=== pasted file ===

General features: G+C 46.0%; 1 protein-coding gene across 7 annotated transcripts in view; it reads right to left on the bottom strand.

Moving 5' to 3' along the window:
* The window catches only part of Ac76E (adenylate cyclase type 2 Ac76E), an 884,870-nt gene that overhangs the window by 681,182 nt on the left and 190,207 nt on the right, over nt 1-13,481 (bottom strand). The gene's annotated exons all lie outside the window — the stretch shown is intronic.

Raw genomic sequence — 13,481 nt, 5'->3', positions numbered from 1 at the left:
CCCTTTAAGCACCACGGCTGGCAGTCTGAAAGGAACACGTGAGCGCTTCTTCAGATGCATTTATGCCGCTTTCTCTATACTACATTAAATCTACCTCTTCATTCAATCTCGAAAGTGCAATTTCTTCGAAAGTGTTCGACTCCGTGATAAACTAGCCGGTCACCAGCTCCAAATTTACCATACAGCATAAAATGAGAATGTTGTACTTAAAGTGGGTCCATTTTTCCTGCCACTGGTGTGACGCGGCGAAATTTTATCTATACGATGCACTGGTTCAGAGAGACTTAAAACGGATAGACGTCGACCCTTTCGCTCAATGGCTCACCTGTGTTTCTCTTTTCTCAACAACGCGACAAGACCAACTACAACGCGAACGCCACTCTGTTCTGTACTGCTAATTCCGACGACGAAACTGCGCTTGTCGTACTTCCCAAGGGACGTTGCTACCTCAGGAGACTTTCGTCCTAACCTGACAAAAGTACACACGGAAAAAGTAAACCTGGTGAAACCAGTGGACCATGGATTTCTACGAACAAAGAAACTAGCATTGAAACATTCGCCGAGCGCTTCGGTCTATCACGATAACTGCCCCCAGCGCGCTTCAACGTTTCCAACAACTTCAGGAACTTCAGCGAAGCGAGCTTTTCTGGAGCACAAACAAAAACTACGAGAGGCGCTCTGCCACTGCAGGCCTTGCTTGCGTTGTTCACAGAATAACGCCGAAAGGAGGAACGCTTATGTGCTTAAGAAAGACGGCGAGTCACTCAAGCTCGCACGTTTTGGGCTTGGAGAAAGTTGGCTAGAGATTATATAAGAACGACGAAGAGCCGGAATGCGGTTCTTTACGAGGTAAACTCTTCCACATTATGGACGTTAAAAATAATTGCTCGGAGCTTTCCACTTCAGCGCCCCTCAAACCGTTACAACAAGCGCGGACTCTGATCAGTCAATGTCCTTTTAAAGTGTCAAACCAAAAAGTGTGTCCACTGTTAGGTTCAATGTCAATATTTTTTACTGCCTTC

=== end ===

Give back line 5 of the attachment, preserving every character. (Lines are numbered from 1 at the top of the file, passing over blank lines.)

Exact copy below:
CCCTTTAAGCACCACGGCTGGCAGTCTGAAAGGAACACGTGAGCGCTTCTTCAGATGCATTTATGCCGCTTTCTCTATACTACATTAAATCTACCTCTTCATTCAATCTCGAAAGTGCAATTTCTTCGAAAGTGTTCGACTCCGTGATAAACTAGCCGGTCACCAGCTCCAAATTTACCATACAGCATAAAATGAGAATGTTGTACTTAAAGTGGGTCCATTTTTCCTGCCACTGGTGTGACGCGGCGAAATTTTATCTATACGATGCACTGGTTCAGAGAGACTTAAAACGGATAGACGTCGACCCTTTCGCTCAATGGCTCACCTGTGTTTCTCTTTTCTCAACAACGCGACAAGACCAACTACAACGCGAACGCCACTCTGTTCTGTACTGCTAATTCCGACGACGAAACTGCGCTTGTCGTACTTCCCAAGGGACGTTGCTACCTCAGGAGACTTTCGTCCTAACCTGACAAAAGTACACACGGAAAAAGTAAACCTGGTGAAACCAGTGGACCATGGATTTCTACGAACAAAGAAACTAGCATTGAAACATTCGCCGAGCGCTTCGGTCTATCACGATAACTGCCCCCAGCGCGCTTCAACGTTTCCAACAACTTCAGGAACTTCAGCGAAGCGAGCTTTTCTGGAGCACAAACAAAAACTACGAGAGGCGCTCTGCCACTGCAGGCCTTGCTTGCGTTGTTCACAGAATAACGCCGAAAGGAGGAACGCTTATGTGCTTAAGAAAGACGGCGAGTCACTCAAGCTCGCACGTTTTGGGCTTGGAGAAAGTTGGCTAGAGATTATATAAGAACGACGAAGAGCCGGAATGCGGTTCTTTACGAGGTAAACTCTTCCACATTATGGACGTTAAAAATAATTGCTCGGAGCTTTCCACTTCAGCGCCCCTCAAACCGTTACAACAAGCGCGGACTCTGATCAGTCAATGTCCTTTTAAAGTGTCAAACCAAAAAGTGTGTCCACTGTTAGGTTCAATGTCAATATTTTTTACTGCCTTC